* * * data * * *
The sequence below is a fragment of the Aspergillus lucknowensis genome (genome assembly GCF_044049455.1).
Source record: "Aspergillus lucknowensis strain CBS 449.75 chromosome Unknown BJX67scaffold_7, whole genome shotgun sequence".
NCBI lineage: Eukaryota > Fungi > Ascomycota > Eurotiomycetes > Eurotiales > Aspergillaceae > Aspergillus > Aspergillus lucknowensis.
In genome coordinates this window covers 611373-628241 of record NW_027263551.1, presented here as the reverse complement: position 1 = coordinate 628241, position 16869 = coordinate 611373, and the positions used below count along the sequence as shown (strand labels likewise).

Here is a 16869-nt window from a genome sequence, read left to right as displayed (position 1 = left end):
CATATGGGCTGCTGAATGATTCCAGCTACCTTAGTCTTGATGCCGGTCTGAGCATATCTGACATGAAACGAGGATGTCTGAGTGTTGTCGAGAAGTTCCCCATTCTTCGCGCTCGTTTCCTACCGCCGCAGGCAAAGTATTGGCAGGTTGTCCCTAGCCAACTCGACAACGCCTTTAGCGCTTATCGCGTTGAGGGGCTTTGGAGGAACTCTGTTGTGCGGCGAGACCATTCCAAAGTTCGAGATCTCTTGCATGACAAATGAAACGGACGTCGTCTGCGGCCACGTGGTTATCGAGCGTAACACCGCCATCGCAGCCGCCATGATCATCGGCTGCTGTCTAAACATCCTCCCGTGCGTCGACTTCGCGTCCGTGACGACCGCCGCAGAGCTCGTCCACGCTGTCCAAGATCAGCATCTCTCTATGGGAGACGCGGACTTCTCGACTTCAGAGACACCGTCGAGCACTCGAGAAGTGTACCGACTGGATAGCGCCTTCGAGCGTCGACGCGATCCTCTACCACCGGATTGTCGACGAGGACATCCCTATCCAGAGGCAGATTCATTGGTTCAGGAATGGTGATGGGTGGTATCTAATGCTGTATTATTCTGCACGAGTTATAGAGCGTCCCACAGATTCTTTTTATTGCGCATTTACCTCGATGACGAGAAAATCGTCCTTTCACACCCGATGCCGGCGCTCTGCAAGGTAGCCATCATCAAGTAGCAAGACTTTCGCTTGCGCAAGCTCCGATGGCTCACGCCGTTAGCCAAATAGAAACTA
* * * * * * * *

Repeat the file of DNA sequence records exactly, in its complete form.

The sequence below is a fragment of the Aspergillus lucknowensis genome (genome assembly GCF_044049455.1).
Source record: "Aspergillus lucknowensis strain CBS 449.75 chromosome Unknown BJX67scaffold_7, whole genome shotgun sequence".
NCBI lineage: Eukaryota > Fungi > Ascomycota > Eurotiomycetes > Eurotiales > Aspergillaceae > Aspergillus > Aspergillus lucknowensis.
In genome coordinates this window covers 611373-628241 of record NW_027263551.1, presented here as the reverse complement: position 1 = coordinate 628241, position 16869 = coordinate 611373, and the positions used below count along the sequence as shown (strand labels likewise).

Here is a 16869-nt window from a genome sequence, read left to right as displayed (position 1 = left end):
CATATGGGCTGCTGAATGATTCCAGCTACCTTAGTCTTGATGCCGGTCTGAGCATATCTGACATGAAACGAGGATGTCTGAGTGTTGTCGAGAAGTTCCCCATTCTTCGCGCTCGTTTCCTACCGCCGCAGGCAAAGTATTGGCAGGTTGTCCCTAGCCAACTCGACAACGCCTTTAGCGCTTATCGCGTTGAGGGGCTTTGGAGGAACTCTGTTGTGCGGCGAGACCATTCCAAAGTTCGAGATCTCTTGCATGACAAATGAAACGGACGTCGTCTGCGGCCACGTGGTTATCGAGCGTAACACCGCCATCGCAGCCGCCATGATCATCGGCTGCTGTCTAAACATCCTCCCGTGCGTCGACTTCGCGTCCGTGACGACCGCCGCAGAGCTCGTCCACGCTGTCCAAGATCAGCATCTCTCTATGGGAGACGCGGACTTCTCGACTTCAGAGACACCGTCGAGCACTCGAGAAGTGTACCGACTGGATAGCGCCTTCGAGCGTCGACGCGATCCTCTACCACCGGATTGTCGACGAGGACATCCCTATCCAGAGGCAGATTCATTGGTTCAGGAATGGTGATGGGTGGTATCTAATGCTGTATTATTCTGCACGAGTTATAGAGCGTCCCACAGATTCTTTTTATTGCGCATTTACCTCGATGACGAGAAAATCGTCCTTTCACACCCGATGCCGGCGCTCTGCAAGGTAGCCATCATCAAGTAGCAAGACTTTCGCTTGCGCAAGCTCCGATGGCTCACGCCGTTAGCCAAATAGAAACTA